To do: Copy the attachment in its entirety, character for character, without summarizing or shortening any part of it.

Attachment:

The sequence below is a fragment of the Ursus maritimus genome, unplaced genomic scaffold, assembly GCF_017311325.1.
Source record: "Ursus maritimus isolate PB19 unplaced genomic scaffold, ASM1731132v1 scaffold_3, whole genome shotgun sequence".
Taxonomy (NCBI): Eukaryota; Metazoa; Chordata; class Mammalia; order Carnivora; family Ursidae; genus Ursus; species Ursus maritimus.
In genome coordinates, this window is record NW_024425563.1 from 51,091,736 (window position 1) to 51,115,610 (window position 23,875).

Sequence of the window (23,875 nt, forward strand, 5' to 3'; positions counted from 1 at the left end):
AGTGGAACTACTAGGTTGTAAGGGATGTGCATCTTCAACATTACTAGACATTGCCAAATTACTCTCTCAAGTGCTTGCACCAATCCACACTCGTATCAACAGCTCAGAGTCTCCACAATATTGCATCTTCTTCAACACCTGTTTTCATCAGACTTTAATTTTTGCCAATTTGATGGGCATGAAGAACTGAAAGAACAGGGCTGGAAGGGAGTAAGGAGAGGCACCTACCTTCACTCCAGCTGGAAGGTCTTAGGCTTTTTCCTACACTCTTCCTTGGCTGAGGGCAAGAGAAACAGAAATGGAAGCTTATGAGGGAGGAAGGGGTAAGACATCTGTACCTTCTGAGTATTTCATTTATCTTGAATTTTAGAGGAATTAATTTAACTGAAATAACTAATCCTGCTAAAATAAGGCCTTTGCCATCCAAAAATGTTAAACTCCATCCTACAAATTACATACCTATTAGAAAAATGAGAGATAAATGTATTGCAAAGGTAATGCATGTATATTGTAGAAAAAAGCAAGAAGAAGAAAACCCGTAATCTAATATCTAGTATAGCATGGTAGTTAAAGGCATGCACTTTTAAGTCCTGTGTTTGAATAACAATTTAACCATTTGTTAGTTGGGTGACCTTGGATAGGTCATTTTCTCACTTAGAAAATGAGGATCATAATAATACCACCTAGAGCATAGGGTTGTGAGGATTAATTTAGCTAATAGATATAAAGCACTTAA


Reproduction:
The sequence below is a fragment of the Ursus maritimus genome, unplaced genomic scaffold, assembly GCF_017311325.1.
Source record: "Ursus maritimus isolate PB19 unplaced genomic scaffold, ASM1731132v1 scaffold_3, whole genome shotgun sequence".
Taxonomy (NCBI): Eukaryota; Metazoa; Chordata; class Mammalia; order Carnivora; family Ursidae; genus Ursus; species Ursus maritimus.
In genome coordinates, this window is record NW_024425563.1 from 51,091,736 (window position 1) to 51,115,610 (window position 23,875).

Sequence of the window (23,875 nt, forward strand, 5' to 3'; positions counted from 1 at the left end):
AGTGGAACTACTAGGTTGTAAGGGATGTGCATCTTCAACATTACTAGACATTGCCAAATTACTCTCTCAAGTGCTTGCACCAATCCACACTCGTATCAACAGCTCAGAGTCTCCACAATATTGCATCTTCTTCAACACCTGTTTTCATCAGACTTTAATTTTTGCCAATTTGATGGGCATGAAGAACTGAAAGAACAGGGCTGGAAGGGAGTAAGGAGAGGCACCTACCTTCACTCCAGCTGGAAGGTCTTAGGCTTTTTCCTACACTCTTCCTTGGCTGAGGGCAAGAGAAACAGAAATGGAAGCTTATGAGGGAGGAAGGGGTAAGACATCTGTACCTTCTGAGTATTTCATTTATCTTGAATTTTAGAGGAATTAATTTAACTGAAATAACTAATCCTGCTAAAATAAGGCCTTTGCCATCCAAAAATGTTAAACTCCATCCTACAAATTACATACCTATTAGAAAAATGAGAGATAAATGTATTGCAAAGGTAATGCATGTATATTGTAGAAAAAAGCAAGAAGAAGAAAACCCGTAATCTAATATCTAGTATAGCATGGTAGTTAAAGGCATGCACTTTTAAGTCCTGTGTTTGAATAACAATTTAACCATTTGTTAGTTGGGTGACCTTGGATAGGTCATTTTCTCACTTAGAAAATGAGGATCATAATAATACCACCTAGAGCATAGGGTTGTGAGGATTAATTTAGCTAATAGATATAAAGCACTTAA